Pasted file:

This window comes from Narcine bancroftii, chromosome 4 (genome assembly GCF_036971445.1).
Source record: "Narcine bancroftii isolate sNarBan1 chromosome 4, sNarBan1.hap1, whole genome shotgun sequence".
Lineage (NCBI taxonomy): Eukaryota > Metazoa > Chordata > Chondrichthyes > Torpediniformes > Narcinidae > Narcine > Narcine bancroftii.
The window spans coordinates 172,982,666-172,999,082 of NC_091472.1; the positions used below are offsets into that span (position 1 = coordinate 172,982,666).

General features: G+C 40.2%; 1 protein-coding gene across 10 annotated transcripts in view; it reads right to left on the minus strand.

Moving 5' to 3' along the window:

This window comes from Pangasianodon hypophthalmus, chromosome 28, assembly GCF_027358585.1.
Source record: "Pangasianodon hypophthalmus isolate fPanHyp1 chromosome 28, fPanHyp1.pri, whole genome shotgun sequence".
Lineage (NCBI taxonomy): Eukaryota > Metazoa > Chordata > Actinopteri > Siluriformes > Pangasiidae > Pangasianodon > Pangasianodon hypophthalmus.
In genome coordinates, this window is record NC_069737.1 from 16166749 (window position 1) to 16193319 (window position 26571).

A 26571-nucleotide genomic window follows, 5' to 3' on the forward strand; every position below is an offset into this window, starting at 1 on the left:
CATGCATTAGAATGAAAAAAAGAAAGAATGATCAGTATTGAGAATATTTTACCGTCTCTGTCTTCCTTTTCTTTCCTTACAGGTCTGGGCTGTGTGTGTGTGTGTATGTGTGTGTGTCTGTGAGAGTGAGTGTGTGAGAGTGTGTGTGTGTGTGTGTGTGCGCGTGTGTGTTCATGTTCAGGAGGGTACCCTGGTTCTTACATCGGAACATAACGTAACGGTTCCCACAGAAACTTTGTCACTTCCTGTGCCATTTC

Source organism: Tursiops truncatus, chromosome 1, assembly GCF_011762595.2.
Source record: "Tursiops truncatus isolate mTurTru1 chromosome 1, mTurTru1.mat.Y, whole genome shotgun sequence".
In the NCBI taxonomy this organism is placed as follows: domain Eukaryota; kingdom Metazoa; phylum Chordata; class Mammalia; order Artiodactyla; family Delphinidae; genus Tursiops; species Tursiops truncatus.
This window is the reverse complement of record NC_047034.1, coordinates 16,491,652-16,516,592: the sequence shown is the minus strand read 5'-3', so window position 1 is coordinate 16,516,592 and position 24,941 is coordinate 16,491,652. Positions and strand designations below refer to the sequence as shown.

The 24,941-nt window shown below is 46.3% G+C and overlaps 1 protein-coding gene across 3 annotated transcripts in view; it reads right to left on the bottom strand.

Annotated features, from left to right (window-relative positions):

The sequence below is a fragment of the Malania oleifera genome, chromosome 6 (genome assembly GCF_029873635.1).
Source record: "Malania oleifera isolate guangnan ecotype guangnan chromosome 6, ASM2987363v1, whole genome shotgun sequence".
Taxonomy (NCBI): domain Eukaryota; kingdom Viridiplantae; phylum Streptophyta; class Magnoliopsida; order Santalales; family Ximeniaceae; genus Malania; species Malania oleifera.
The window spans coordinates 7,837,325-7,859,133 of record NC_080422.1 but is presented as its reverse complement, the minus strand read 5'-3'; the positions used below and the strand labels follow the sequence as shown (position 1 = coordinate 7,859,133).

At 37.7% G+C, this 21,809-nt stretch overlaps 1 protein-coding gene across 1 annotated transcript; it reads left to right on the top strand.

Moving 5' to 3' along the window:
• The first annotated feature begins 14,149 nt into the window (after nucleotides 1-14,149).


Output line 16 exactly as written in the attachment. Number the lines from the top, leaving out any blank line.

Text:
This window is the reverse complement of record NC_047034.1, coordinates 16,491,652-16,516,592: the sequence shown is the minus strand read 5'-3', so window position 1 is coordinate 16,516,592 and position 24,941 is coordinate 16,491,652. Positions and strand designations below refer to the sequence as shown.